Identity Meaning Discrepancies and Psychological Distress: A Partial Test of Incorporating Identity Theory and Self-definitions into the Stress Process Model
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Scholars have argued for integrating symbolic interactionism into the stress process model. Focusing on meanings associated with normative and counter-normative identities, we offer a partial test of one such integration developed by McLeod (2012). Based on a combination of McLeod’s integration of the stress process model and symbolic interactionism, discrepancy theory, and literature on identity-relevant events, we hypothesize that discrepancies in the meanings attached to parent and work identities by self and others in general (the Generalized Other) are more stressful for people with children and people who work, compared to the childless and unemployed. Additionally, as the self-evaluation of meanings attached to an identity shifts from higher than perceived evaluation of the generalized other to lower than perceived evaluation of the generalized other, stress increases for people holding normative identities. Using a web-based survey administered between October 1 and October 12, 2012, we collected data on parenting and work identities and analyzed the antecedents and consequences of identity-discrepant meanings using structural equation modeling (SEM). Results show that discrepant meanings for an identity, self-meanings compared to meanings others in general apply to that identity, operate differently depending on whether the identity is a normative or counter-normative one. Additionally, discrepancies in meaning are significant predictors of identity-specific self-esteem, mastery, and psychological health, but mainly for the normative identities of parent and employed. Discrepancies in meanings have little relationship to these outcomes for the counter-normative identities of being childless or unemployed. As expected from both identity theory and the stress process model, increased social connections, identity-specific self-esteem, and mastery are related to better psychological well-being, but, again, mainly for those with normative identities. We discuss implications for McLeod’s integration of identity theory and the stress process model.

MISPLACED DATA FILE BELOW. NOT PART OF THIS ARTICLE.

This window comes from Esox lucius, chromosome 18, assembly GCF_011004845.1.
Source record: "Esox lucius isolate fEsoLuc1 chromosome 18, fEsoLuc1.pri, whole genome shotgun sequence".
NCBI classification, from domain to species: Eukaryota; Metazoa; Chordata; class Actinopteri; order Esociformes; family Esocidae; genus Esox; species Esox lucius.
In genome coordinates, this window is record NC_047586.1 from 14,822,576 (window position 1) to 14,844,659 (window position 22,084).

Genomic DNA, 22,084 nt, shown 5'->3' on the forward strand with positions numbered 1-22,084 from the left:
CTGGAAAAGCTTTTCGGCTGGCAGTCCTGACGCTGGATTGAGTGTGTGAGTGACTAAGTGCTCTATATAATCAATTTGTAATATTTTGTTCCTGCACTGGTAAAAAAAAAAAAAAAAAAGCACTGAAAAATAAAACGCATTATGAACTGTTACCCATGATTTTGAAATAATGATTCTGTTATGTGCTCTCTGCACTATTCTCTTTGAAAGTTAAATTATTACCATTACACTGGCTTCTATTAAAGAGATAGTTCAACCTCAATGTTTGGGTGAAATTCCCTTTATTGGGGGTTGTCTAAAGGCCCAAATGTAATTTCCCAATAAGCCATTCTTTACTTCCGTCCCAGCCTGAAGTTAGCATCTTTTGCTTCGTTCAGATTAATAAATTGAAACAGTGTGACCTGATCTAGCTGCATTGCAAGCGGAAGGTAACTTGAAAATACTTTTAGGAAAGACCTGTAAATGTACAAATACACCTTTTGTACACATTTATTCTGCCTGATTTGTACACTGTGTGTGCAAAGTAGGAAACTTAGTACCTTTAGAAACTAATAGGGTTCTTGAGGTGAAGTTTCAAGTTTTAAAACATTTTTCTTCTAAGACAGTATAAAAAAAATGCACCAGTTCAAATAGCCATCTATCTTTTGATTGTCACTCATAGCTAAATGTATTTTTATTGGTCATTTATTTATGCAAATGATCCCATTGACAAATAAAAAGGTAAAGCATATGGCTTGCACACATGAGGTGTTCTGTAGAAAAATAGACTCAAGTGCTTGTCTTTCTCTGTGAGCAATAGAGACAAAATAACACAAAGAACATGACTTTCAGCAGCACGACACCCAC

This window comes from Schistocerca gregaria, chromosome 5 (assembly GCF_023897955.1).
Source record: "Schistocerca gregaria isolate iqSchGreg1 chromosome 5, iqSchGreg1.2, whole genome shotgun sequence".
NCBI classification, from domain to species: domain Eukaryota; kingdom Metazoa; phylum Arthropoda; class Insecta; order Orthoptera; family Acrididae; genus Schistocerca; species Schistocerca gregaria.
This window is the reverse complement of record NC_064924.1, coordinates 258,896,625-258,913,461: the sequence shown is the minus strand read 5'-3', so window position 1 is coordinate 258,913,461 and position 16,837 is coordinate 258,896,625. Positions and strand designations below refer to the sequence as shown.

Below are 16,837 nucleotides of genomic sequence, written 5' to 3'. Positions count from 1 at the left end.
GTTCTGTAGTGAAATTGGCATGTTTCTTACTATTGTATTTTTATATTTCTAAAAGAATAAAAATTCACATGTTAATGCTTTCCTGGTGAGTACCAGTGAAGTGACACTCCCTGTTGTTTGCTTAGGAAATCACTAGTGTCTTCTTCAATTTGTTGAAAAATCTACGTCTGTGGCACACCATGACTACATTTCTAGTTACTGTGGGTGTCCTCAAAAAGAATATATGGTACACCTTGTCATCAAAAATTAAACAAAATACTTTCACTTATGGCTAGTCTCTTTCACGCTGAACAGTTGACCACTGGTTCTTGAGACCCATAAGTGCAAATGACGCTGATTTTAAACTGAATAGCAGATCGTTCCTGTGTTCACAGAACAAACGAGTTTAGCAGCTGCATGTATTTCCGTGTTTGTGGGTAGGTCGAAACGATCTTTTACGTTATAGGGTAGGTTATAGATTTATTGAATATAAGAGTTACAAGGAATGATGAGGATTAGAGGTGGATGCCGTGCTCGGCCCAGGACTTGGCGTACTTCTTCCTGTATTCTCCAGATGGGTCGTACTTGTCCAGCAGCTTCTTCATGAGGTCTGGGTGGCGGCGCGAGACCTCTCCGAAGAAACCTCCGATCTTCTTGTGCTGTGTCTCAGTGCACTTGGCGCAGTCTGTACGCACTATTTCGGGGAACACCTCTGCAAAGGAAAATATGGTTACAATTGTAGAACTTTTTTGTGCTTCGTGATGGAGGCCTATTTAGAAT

KeywordsAnxiety Depression Counter-normative identity Identity meaning discrepancy Identity theory Identity specific self-esteem Mastery Normative identity Psychological well-being Stress process model
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